PXLab Manual

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Connecting External Devices

The default response collection devices for PXLab are the keyboard and the mouse. PXLab also supports the following external devices:

Devices Connected to the Serial Port

PXLab applications can access an external control box connected to one of the computer's serial communication ports. This makes it possible to

Although the external devices are connected to the serial communication port PXLab does not use serial data transfer in this case. PXLab does only use the control lines of the serial port and does not use the data transfer lines. This ensures fast response timing and proper signal synchronization.

In addition to using the control lines of the serial port for response switches and signals, PXLab can also communicate with serial devives across the serial communication interface.

External Response Buttons

Figure 1 shows how to connect 4 response switches to the RS 232 serial communication port input control lines and Figure 2 shows how to connect two LEDs to the serial communication port output control lines. A trigger signal may be connected like one of the LED devices.

Figure 1. Schematics how to connect 4 external response keys/switches to the serial RS232 port. The pin numbers are given for both the 9- and the 25-pin connector.

External control box responses are activated by selecting a proper display timer. The interface TimerBitCodes has two predefined codes which activate the external control box buttons: XBUTTON_TIMER_BIT is the single bit code which activates external buttons and RESPONSE_TIMER is the general code which activates any subject response driven timer.

When an external response button is used then the parameter ResponseCode of the respective Display object will identify the number of the external button which activated the response. These numbers are defined in class ResponseCodes for the 4 possible buttons of a serial communication port box:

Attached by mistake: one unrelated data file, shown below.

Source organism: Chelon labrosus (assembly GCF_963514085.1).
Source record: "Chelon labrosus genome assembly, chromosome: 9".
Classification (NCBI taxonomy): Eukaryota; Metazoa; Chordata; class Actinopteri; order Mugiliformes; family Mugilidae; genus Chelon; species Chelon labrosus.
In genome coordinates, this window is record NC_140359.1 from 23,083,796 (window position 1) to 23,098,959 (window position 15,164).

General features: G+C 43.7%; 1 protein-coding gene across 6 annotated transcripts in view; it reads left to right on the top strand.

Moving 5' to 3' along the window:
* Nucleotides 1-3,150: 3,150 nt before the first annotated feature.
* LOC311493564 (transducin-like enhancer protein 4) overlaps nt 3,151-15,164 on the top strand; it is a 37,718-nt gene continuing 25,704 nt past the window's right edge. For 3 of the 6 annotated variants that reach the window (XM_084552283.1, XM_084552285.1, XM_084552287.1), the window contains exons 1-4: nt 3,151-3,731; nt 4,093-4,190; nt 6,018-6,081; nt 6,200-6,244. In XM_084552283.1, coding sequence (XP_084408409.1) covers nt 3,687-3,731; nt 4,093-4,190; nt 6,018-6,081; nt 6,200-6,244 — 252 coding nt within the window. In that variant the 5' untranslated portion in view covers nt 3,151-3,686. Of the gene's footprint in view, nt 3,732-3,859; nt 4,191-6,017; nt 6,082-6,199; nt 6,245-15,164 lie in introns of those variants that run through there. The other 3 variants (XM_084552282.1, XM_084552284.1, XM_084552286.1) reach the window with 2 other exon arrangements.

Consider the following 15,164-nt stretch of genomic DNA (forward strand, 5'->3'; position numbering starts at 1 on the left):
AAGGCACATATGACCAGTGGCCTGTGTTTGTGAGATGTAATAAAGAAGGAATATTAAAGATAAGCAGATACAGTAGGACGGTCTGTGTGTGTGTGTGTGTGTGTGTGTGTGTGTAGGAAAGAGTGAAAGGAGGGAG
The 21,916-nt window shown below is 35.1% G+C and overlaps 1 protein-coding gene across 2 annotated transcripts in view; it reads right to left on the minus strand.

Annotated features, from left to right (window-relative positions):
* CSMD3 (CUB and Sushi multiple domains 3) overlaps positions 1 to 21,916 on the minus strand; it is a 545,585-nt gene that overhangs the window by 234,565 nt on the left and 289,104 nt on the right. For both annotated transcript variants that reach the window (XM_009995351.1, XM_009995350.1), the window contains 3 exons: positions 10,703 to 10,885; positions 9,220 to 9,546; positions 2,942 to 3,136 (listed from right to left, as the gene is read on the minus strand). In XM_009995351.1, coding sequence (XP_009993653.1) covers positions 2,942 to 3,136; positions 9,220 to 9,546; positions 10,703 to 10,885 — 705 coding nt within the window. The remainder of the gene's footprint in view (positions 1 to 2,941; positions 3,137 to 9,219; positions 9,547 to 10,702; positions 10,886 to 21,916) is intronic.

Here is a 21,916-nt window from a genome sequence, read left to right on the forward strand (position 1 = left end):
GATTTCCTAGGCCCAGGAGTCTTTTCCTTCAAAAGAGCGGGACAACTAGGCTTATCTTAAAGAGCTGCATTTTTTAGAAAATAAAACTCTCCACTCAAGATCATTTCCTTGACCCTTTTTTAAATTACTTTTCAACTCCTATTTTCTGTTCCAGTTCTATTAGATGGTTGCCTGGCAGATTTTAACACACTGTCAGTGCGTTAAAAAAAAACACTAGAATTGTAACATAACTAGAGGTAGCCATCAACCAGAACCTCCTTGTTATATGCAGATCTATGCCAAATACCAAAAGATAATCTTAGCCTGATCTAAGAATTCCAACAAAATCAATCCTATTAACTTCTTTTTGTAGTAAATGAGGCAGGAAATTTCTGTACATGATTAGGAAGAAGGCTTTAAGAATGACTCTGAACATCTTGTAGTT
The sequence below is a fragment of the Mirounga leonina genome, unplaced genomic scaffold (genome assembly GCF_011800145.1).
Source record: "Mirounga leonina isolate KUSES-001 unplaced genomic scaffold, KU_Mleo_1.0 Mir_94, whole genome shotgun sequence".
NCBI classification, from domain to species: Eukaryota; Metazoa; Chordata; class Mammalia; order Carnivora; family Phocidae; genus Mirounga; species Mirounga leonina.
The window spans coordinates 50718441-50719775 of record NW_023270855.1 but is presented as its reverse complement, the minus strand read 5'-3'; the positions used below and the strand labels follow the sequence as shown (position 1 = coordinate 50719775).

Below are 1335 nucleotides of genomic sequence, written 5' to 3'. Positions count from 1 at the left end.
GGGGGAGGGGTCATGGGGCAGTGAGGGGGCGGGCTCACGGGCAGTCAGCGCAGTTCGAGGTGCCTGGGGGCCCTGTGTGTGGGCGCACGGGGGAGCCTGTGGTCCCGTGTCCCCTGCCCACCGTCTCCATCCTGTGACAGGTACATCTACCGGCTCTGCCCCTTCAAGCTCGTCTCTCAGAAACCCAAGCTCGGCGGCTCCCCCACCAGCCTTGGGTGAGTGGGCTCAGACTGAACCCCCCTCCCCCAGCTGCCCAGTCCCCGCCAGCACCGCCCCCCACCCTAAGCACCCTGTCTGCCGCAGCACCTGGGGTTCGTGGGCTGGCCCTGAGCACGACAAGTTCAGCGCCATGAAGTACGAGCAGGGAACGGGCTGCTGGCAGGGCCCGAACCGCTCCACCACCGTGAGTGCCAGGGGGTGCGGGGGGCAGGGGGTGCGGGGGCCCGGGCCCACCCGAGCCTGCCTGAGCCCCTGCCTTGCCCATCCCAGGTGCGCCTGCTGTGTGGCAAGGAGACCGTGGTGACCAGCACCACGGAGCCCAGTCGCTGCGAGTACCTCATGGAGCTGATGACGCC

de.pxlab.pxl.ResponseCodes.SERIAL_PORT_BUTTON1
   de.pxlab.pxl.ResponseCodes.SERIAL_PORT_BUTTON2
   de.pxlab.pxl.ResponseCodes.SERIAL_PORT_BUTTON3
   de.pxlab.pxl.ResponseCodes.SERIAL_PORT_BUTTON4

The PXLab external control box must be opened before it can be used. This is done by the special display object DeviceControl. This display object tells the system the name of the communication port which is used by the external response box. This display should be included in the Session start display list. Here is an example for opening and closing the external control box:

    Session() {
      DeviceControl() {
	DeviceType = de.pxlab.pxl.DeviceCodes.SERIAL_PORT;
	CommandCode = de.pxlab.pxl.DeviceControlCodes.OPEN_DEVICE;
        Port = "COM1";
      }
      ...
    }
    SessionEnd() {
      DeviceControl() {
	DeviceType = de.pxlab.pxl.DeviceCodes.SERIAL_PORT;
	CommandCode = de.pxlab.pxl.DeviceControlCodes.CLOSE_DEVICE;
        Port = "COM1";
      }
    }
The parameter Port of the class DeviceControl defines the name of the serial port. Possible names are those which are supported by the Java communications API: "COM1" and "COM2" on PCs, and "Serial A" and "Serial B" on Sun Ultra workstations.

Figure 2. Schematics how to connect 2 LEDs to the serial RS232 port. The pin numbers are given for both the 9- and the 25-pin connector.

Steady State Signals

External control box signals are controlled by special Display objects. An external control box signal line may be switched on by ExternalSignalOn(). Since external signals are not automatically cleared by a subsequent Display object there is an explicit clearing object: ExternalSignalOff(). Note that ExternalSignalOff() has NO_TIMER as its default timer such that switching off an external signal does not have a duration. IN some cases it might be useful to set the Overlay flag for one or both of these signal.